A novel oxygenate molecule that can be produced from biomass shows promise for use as a blend for diesel fuel, according to researchers at the National Renewable Energy Laboratory (NREL). Their paper is published in the Proceedings of the National Academy of Sciences.
The NREL scientists, along with colleagues at Yale University, Argonne National Laboratory, and Oak Ridge National Laboratory, are part of the Department of Energy’s Co-Optimization of Fuels & Engines (Co-Optima) initiative. The Co-Optima initiative aims to co-develop advanced engine technologies and fuel components with the goal of reducing petroleum consumption by 30% by 2030 beyond what is already targeted. (Earlier post.)
The research team assessed fuel properties of oxygenates accessible from the catalytic upgrading of short-chain carboxylic acids produced via anaerobic digestion of biomass for their potential to serve as diesel bioblendstocks.
Conversion pathways and products from the catalytic upgrading of acetic and butyric acid. A subset of products is shown here from the more 50 evaluated chemical species across seven chemical families as part of the Co-Optima project. Huq et al.
Ethers derived from C2 and C4 carboxylic acids were identified as advantaged fuel candidates with significantly improved ignition quality (>56% cetane number increase) and reduced sooting (>86% yield sooting index reduction) when compared to commercial petrodiesel.
The prescreening process informed conversion pathway selection toward a C11 branched ether, 4-butoxyheptane, which showed promise for fuel performance and health- and safety-related attributes.
The team then developed a continuous, solvent-free production process using metal oxide acidic catalysts to provide improved thermal stability, water tolerance, and yields.
Liter-scale production of 4- butoxyheptane enabled fuel property testing to confirm predicted fuel properties, while incorporation into petrodiesel at 20 vol % demonstrated a 10% improvement in ignition quality and 20% reduction in intrinsic sooting tendency.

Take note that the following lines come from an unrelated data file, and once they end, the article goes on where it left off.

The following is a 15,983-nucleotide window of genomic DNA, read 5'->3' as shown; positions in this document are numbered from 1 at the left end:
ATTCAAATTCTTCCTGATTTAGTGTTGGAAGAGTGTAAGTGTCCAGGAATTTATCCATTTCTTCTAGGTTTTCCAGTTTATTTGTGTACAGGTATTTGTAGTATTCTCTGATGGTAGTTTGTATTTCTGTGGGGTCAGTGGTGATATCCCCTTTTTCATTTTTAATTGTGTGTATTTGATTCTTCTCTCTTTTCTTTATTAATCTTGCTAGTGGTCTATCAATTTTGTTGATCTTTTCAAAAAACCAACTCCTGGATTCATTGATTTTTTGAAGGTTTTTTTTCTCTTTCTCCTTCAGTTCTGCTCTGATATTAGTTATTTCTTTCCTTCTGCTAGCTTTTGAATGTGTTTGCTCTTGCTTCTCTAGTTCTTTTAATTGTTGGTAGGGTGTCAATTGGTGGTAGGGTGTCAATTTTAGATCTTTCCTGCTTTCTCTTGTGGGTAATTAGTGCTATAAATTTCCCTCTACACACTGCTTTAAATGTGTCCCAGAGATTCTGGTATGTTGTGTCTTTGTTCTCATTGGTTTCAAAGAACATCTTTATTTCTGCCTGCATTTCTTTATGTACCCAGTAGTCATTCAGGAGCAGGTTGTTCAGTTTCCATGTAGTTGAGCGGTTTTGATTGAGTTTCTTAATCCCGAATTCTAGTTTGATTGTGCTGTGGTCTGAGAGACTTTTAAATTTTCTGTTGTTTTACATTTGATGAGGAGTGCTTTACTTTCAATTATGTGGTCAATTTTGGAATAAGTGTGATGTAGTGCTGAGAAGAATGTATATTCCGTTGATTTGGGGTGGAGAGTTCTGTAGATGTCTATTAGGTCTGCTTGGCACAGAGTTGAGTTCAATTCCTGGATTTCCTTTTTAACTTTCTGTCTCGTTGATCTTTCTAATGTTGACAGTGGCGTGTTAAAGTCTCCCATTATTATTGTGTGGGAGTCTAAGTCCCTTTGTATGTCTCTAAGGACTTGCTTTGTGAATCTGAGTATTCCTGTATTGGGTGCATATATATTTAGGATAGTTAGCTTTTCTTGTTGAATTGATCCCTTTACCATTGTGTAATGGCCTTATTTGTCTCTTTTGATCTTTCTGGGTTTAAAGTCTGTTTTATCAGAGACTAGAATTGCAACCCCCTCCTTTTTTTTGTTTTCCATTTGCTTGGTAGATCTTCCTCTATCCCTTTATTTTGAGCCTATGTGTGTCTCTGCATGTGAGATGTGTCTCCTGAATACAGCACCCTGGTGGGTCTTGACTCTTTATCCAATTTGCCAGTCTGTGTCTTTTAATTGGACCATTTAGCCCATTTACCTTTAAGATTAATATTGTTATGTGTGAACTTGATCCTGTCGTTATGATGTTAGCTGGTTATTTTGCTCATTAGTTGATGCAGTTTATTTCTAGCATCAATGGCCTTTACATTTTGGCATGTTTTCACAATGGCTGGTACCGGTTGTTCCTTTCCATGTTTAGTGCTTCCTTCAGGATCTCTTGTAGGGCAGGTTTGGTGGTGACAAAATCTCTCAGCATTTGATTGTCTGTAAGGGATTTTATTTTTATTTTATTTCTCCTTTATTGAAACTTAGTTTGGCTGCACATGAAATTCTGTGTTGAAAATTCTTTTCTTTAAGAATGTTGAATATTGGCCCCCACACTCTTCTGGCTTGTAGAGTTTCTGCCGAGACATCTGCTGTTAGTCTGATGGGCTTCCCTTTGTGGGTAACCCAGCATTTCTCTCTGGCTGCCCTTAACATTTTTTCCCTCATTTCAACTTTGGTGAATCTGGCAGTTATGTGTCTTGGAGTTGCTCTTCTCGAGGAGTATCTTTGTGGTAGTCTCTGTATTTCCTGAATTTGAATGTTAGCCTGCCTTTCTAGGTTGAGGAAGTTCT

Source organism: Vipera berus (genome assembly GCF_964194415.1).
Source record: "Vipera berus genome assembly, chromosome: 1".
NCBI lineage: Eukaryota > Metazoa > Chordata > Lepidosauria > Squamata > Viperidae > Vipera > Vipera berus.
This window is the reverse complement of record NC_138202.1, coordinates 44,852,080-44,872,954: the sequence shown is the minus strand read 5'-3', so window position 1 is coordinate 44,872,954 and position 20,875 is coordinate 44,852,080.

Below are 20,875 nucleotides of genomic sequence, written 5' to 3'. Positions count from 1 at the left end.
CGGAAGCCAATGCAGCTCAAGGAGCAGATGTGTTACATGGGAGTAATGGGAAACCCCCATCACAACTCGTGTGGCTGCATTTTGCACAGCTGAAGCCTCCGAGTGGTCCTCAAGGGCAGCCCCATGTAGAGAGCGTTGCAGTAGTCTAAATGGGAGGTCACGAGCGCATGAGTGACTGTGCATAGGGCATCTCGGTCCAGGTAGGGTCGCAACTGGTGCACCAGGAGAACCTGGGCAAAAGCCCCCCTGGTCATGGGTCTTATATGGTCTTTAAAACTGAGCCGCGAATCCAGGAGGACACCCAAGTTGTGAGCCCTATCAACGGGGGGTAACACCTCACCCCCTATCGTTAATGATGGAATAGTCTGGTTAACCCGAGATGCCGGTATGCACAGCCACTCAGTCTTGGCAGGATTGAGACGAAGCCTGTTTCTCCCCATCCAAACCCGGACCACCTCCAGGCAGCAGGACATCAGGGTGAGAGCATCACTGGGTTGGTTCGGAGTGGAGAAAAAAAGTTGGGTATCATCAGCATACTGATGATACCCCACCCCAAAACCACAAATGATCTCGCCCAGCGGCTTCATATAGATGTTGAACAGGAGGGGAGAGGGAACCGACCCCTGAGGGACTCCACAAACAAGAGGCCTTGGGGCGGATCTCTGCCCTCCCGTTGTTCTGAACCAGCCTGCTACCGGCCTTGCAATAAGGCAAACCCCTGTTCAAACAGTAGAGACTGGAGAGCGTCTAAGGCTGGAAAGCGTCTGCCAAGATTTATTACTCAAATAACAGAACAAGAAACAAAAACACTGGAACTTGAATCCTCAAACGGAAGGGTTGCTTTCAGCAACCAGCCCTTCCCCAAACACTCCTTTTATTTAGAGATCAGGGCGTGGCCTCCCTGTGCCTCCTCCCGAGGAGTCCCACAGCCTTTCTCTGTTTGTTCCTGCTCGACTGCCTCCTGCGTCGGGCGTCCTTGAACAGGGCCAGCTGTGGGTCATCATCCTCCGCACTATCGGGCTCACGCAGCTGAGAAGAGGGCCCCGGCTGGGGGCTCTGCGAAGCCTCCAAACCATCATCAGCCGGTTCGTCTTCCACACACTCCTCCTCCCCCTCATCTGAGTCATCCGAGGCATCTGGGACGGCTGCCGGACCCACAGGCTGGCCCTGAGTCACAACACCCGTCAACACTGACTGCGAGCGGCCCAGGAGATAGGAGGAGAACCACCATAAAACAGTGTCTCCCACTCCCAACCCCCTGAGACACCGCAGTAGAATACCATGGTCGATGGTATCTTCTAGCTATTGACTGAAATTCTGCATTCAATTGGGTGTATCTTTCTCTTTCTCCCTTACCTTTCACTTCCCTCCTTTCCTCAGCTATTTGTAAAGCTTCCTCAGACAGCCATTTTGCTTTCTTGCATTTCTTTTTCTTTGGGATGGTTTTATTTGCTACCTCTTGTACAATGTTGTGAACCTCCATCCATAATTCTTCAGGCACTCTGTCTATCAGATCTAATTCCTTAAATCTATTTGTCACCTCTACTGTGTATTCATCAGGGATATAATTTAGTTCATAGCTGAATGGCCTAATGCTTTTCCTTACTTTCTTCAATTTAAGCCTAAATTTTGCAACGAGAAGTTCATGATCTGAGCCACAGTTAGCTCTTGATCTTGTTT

Storage stability of the pure bioblendstock and 20 vol % blend was confirmed with a common fuel antioxidant, as was compatibility with elastomeric components within existing engine and fueling infrastructure.
Life-cycle analysis determined the potential to reduce greenhouse gas emissions by 50 to 271% relative to petrodiesel, depending on treatment of coproducts.
If you look at biomass, 30% of it is oxygen. If we can figure out clever ways to keep it around and tailor how it’s incorporated in the fuel, you can get a lot more out of biomass and improve the performance of diesel fuel.—Derek Vardon, senior research engineer at NREL and corresponding author
The molecule, 4-butoxyheptane, contains oxygen while conventional petroleum-derived diesel fuel comprises hydrocarbons. The presence of oxygen significantly reduces the intrinsic sooting tendency of the fuel upon burning.
Researchers used corn stover-derived molecules as the starting point for an array of potential fuel candidates. From here, they relied on predictive models to determine which molecules would be best to blend with and improve traditional diesel. The molecules were prescreened based on attributes with implications spanning health and safety to performance.
With the goal of developing drop-in biofuels that work with our existing infrastructure, there are a lot of rules and regulations out there that a fuel has to meet. That eliminates a lot of promising molecules because they may be great in certain properties but fail in others. As we’re doing this process, it started to become clear which molecules could be successful fuels.—Derek Vardon
The intention is to blend the 4-butoxyheptane molecule into diesel fuel at a mixture of 20%–30%. Initial results suggest the potential to improve ignition quality, reduce sooting, and improve fuel economy of the base diesel at these blend levels.
Further research is needed, said first author Nabila Huq, including testing the bioblendstock in an actual engine and producing the fuel in an integrated process directly from biomass.
That first step was just seeing what could rise to the top as far as fuel properties go. Then it was asking, can we make any of these? The molecule that looked most promising was 4-butoxyheptane, and we were able to successfully produce and characterize it.—Nabila Huq
The molecule didn’t exactly match the predicted fuel properties but came close enough to meet the desired performance improvements.
An economic and life-cycle analysis revealed the oxygenate fuel could be cost-competitive with petroleum diesel and result in significant greenhouse gas reductions if the process also yields a high-value co-product such as adipic acid, which is used in the manufacture of nylon.
Co-Optima funding comes from the US Department of Energy Office of Energy Efficiency and Renewable Energy’s Bioenergy Technologies and Vehicle Technologies offices.
Nabila A. Huq, Xiangchen Huo, Glenn R. Hafenstine, Stephen M. Tifft, Jim Stunkel, Earl D. Christensen, Gina M. Fioroni, Lisa Fouts, Robert L. McCormick, Patrick A. Cherry, Charles S. McEnally, Lisa D. Pfefferle, Matthew R. Wiatrowski, P. Thathiana Benavides, Mary J. Biddy, Raynella M. Connatser, Michael D. Kass, Teresa L. Alleman, Peter C. St. John, Seonah Kim, Derek R. Vardon (2019) “Performance-advantaged ether diesel bioblendstock production by a priori design” Proceedings of the National Academy of Sciences doi: 10.1073/pnas.1911107116